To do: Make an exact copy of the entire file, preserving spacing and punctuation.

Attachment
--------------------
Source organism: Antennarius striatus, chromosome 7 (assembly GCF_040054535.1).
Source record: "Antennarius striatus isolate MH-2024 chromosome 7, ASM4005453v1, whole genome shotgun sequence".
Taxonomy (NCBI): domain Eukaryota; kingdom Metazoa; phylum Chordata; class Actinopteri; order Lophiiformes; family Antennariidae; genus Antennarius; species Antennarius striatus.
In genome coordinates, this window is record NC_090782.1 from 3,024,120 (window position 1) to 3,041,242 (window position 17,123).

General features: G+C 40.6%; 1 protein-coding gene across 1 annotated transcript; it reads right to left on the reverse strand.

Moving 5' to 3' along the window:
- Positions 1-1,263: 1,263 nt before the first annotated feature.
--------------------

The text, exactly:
Source organism: Antennarius striatus, chromosome 7 (assembly GCF_040054535.1).
Source record: "Antennarius striatus isolate MH-2024 chromosome 7, ASM4005453v1, whole genome shotgun sequence".
Taxonomy (NCBI): domain Eukaryota; kingdom Metazoa; phylum Chordata; class Actinopteri; order Lophiiformes; family Antennariidae; genus Antennarius; species Antennarius striatus.
In genome coordinates, this window is record NC_090782.1 from 3,024,120 (window position 1) to 3,041,242 (window position 17,123).

General features: G+C 40.6%; 1 protein-coding gene across 1 annotated transcript; it reads right to left on the reverse strand.

Moving 5' to 3' along the window:
- Positions 1-1,263: 1,263 nt before the first annotated feature.